Baseball fans revisit veteran stadium theory after David West becomes latest Phillies player to die of brain cancer

Baseball fans believe Veterans Stadium, the former home of the Philadelphia Phillies, caused several players to suffer from brain cancer

Glioblastoma is one of the most aggressive and deadly forms of cancer.

According to National Brain Tumor Society, the two-year survival rate is 30% and the five-year survival rate is only 6.8%. Most people succumb to the aggressive disease within 12 to 18 months. It is a form of cancer that has been diagnosed for a century, with little progress on any type of treatment.

More than 10,000 people will die from glioblastoma each year, and as of 2003 that number includes six former Philadelphia Phillies.

Ken Brett was the first, in 2003. The following year, it was Tug McGraw and Johnny Oates. In 2007 John Vukovich. In 2017, Darren Daulton, who lived longer than most after being diagnosed in 2013. This weekend, David West became the sixth, just a year after Daulton’s foundation wished him luck in his fight against disease.

None lived to be 60.

According to USA today, “3.14% of the 159 Phillies players from 1973 (Brett’s only year on the team) through 1983 (Daulton’s first season with the club) were diagnosed with brain cancer.” That percentage did not include West, who was later diagnosed.

Several other former MLB players from the same era also died of brain cancer: Gary Carter, Bobby Murcer and Dan Quisenberry, as well as manager Dick Howser.

The rising number of deaths has been a topic of conversation among former baseball players and feels less like a coincidence with each diagnosis. 1980 World Series champion pitcher Dickie Noles is one of the many to say it’s no coincidence for years:

“Once it happened to Tug, we were all in shock. Then, once it happened to Vuk (Vukovich), the other ball players felt like ‘Wow’. Then when it happened in Daulton, every baseball player I saw talked about it.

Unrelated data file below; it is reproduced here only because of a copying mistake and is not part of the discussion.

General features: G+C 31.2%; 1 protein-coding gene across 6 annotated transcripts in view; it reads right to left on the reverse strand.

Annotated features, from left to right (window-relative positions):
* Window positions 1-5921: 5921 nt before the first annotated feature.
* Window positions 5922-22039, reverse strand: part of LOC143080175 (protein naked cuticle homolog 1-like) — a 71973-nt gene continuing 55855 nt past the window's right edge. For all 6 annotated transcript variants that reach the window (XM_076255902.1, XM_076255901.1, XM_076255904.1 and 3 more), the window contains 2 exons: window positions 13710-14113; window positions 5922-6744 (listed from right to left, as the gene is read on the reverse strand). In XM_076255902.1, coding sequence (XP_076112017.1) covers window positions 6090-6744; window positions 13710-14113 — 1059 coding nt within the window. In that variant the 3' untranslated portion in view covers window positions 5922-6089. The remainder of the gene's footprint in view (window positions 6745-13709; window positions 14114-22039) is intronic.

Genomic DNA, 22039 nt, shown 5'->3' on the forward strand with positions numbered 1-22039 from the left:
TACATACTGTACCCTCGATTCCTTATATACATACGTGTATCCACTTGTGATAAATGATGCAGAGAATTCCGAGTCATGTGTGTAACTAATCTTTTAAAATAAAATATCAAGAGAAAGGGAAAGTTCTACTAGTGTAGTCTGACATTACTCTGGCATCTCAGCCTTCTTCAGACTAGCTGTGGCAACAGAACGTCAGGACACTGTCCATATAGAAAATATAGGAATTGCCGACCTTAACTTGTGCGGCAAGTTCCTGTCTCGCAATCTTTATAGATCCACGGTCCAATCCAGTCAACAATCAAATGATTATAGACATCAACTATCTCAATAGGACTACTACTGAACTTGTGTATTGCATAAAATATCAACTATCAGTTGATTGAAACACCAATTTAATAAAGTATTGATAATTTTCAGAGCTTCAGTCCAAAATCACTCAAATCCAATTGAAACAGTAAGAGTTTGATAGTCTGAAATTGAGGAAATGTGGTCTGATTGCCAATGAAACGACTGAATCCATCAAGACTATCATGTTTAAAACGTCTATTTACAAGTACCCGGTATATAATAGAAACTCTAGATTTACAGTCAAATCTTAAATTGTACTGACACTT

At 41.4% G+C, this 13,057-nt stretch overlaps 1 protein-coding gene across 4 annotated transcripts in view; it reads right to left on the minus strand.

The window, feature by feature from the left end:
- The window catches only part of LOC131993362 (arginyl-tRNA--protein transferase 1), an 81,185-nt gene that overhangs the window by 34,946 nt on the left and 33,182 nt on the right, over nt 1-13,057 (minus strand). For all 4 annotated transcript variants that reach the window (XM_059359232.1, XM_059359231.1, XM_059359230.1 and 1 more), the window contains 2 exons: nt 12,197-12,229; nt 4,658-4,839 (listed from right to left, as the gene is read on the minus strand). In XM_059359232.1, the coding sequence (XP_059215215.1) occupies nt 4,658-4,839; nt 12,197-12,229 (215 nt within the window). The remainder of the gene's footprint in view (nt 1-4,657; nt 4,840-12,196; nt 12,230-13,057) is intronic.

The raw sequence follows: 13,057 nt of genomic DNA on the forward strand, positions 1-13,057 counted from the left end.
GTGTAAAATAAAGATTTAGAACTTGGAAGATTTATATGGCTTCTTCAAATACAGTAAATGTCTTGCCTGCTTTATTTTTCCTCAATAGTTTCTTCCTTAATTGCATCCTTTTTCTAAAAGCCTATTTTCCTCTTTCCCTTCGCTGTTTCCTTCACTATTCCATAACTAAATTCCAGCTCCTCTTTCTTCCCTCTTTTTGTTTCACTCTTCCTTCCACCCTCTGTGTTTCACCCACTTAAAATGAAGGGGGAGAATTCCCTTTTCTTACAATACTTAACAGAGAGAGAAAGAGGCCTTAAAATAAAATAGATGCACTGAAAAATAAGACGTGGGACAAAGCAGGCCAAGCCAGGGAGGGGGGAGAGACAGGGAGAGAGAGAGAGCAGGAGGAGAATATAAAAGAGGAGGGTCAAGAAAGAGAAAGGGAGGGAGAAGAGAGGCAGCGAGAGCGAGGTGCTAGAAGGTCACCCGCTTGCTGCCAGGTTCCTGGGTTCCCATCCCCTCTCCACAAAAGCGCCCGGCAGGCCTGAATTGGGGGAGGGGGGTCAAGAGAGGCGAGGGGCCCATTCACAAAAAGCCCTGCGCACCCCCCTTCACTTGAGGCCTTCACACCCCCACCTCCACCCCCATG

“There seems to be some correlation with that and baseball. What was the vet built on? Was it something in the building? Asbestos?

larry bowawho has been with the Phillies for more than three decades as a player, coach, manager and with the front office, is also wary of their old ballpark:

“I know there were a lot of pipes that were exposed when we played there and we had AstroTurf.

I’m not trying to blame anyone. It’s just a little strange that this could happen to a team playing Vet.

Maybe it wasn’t the Vet built on a swamp, but the AstroTurf. The Kansas City Royals also used AstroTurf from 1973 to 1994, before switching to real grass. Quisenberry spent most of his career with them and was a teammate of Brett, who played for the Royals late in his career. Howser was their manager.

Bowa is gone on the file many times over the years, saying he was worried and wanted someone to investigate, so the hundreds of other players who spent time at the vet would have some clarity.

Unfortunately the vet was demolished in March 2004 and it is difficult to trace anything to a place that no longer exists. But while scientists have spent years saying there’s no official link between the chemicals in AstroTurf and cancer, new lawsuits and law changes suggest otherwise. A report starting in January of this year, noted that the California attorney general filed a lawsuit alleging that artificial turf manufacturers failed to warn customers of “potentially harmful toxins” in their products. Last summer the University of Amsterdam published findings that rubber granules release chemicals that can be harmful to humans and animals. Consequently, the The European Commission has imposed stricter limits out of eight compounds found in the material.

Fans think the vet is to blame. When news of West’s death broke, one tweeted, “At some point, it stops being a coincidence.” Another wrote, “without a doubt in my mind The Vet was a cluster of cancer.” Others have pointed out that John Kruk and Curt Schilling also developed cancer after playing at the vet, although both survived.

It doesn’t matter if something at the vet caused the cancer or if it was just a horrible coincidence, it’s a tragedy.

Sharon D. Cole